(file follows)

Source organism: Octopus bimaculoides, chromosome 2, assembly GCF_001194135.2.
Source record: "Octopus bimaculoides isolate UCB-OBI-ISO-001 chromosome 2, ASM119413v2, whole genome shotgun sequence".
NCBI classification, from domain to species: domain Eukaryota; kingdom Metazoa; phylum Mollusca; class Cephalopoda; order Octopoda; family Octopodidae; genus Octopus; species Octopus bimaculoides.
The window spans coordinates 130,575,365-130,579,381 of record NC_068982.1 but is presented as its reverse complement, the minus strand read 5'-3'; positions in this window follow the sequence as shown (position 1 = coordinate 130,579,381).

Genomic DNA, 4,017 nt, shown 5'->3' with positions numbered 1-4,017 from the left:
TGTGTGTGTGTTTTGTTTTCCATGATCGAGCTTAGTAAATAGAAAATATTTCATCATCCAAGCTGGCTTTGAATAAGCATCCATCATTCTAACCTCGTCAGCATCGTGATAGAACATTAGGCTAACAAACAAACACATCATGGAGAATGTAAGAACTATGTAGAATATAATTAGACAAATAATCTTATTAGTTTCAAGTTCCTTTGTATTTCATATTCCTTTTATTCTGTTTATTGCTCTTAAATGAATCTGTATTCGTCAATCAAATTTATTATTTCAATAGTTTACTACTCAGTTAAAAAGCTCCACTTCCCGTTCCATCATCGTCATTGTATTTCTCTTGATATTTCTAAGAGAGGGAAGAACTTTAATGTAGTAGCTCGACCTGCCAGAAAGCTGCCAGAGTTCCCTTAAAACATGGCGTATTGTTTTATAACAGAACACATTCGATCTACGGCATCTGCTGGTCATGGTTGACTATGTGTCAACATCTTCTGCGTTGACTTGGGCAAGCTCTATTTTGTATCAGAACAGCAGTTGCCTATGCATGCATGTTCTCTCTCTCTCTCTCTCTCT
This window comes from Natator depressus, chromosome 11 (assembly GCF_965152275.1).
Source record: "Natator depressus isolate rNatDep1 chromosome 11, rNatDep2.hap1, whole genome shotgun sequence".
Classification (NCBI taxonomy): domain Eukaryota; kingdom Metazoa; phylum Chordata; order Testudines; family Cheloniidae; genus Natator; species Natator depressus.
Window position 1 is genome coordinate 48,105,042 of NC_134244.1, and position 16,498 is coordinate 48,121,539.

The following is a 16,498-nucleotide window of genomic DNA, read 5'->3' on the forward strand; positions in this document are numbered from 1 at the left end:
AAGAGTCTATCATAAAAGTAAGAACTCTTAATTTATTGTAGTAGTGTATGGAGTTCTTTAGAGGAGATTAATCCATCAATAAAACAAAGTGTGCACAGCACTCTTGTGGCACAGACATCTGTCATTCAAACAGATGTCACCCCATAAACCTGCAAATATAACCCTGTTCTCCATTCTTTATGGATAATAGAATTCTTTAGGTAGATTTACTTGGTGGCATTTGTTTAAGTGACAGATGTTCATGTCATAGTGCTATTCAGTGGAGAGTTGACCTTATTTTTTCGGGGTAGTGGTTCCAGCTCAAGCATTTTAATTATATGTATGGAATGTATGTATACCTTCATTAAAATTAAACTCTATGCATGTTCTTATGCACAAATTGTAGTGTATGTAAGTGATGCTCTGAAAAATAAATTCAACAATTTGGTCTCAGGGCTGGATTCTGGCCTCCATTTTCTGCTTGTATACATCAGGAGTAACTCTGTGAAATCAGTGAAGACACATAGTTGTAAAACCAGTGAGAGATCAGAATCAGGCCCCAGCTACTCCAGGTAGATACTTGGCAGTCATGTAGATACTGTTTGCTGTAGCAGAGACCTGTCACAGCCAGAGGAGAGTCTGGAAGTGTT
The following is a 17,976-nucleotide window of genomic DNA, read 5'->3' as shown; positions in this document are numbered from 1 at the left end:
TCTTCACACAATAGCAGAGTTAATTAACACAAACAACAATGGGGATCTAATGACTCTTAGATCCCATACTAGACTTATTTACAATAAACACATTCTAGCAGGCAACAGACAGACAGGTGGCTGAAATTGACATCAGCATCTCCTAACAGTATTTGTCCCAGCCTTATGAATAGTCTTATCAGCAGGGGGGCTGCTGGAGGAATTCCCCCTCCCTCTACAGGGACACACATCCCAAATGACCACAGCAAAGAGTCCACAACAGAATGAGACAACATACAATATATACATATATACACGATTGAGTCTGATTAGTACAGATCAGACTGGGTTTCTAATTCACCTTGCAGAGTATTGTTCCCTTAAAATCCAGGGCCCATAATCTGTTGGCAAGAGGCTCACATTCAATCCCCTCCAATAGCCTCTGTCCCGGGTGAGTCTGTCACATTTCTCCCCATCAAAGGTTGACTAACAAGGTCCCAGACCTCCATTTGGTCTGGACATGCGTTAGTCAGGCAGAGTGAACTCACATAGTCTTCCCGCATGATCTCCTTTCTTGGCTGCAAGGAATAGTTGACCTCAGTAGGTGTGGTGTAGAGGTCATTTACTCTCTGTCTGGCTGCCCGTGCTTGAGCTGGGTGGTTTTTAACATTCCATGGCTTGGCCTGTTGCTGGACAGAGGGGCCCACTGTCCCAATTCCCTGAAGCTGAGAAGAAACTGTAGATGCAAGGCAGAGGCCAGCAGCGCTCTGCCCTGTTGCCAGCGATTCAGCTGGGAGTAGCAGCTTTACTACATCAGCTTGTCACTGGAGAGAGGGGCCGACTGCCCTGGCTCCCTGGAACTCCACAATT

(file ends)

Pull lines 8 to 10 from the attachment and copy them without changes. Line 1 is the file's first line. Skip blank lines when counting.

Source record: "Natator depressus isolate rNatDep1 chromosome 11, rNatDep2.hap1, whole genome shotgun sequence".
Classification (NCBI taxonomy): domain Eukaryota; kingdom Metazoa; phylum Chordata; order Testudines; family Cheloniidae; genus Natator; species Natator depressus.
Window position 1 is genome coordinate 48,105,042 of NC_134244.1, and position 16,498 is coordinate 48,121,539.